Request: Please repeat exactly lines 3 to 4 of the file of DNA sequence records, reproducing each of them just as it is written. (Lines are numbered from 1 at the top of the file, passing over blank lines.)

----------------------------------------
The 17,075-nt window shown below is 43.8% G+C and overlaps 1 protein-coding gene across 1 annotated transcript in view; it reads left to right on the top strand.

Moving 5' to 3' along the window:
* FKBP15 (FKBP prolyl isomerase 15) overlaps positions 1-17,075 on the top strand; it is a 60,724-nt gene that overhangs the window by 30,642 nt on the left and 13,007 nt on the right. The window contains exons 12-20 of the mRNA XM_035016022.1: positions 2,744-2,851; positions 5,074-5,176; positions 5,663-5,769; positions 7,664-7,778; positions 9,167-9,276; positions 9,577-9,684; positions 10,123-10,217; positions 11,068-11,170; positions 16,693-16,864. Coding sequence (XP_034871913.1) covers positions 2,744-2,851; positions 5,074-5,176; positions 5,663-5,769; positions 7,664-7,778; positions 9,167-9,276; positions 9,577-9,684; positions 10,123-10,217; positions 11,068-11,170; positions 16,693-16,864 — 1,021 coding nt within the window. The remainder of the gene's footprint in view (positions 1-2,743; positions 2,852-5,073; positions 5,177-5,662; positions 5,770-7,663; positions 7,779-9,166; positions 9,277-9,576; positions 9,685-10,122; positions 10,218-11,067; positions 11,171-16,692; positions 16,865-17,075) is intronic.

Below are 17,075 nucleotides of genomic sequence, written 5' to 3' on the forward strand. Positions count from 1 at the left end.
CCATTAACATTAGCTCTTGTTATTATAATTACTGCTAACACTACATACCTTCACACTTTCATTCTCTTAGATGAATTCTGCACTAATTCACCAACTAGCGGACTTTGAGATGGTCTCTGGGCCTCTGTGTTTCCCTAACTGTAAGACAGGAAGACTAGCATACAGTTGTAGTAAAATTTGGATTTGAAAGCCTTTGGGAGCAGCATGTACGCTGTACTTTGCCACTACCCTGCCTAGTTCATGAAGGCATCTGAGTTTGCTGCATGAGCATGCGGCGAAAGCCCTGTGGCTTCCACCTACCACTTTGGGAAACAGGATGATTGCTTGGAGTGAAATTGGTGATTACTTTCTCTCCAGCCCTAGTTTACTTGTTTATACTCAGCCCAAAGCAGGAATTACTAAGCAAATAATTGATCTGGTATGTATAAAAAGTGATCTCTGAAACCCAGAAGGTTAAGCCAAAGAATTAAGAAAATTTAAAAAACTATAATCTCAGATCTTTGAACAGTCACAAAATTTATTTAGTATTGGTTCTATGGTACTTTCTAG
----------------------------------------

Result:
* FKBP15 (FKBP prolyl isomerase 15) overlaps positions 1-17,075 on the top strand; it is a 60,724-nt gene that overhangs the window by 30,642 nt on the left and 13,007 nt on the right. The window contains exons 12-20 of the mRNA XM_035016022.1: positions 2,744-2,851; positions 5,074-5,176; positions 5,663-5,769; positions 7,664-7,778; positions 9,167-9,276; positions 9,577-9,684; positions 10,123-10,217; positions 11,068-11,170; positions 16,693-16,864. Coding sequence (XP_034871913.1) covers positions 2,744-2,851; positions 5,074-5,176; positions 5,663-5,769; positions 7,664-7,778; positions 9,167-9,276; positions 9,577-9,684; positions 10,123-10,217; positions 11,068-11,170; positions 16,693-16,864 — 1,021 coding nt within the window. The remainder of the gene's footprint in view (positions 1-2,743; positions 2,852-5,073; positions 5,177-5,662; positions 5,770-7,663; positions 7,779-9,166; positions 9,277-9,576; positions 9,685-10,122; positions 10,218-11,067; positions 11,171-16,692; positions 16,865-17,075) is intronic.

Below are 17,075 nucleotides of genomic sequence, written 5' to 3' on the forward strand. Positions count from 1 at the left end.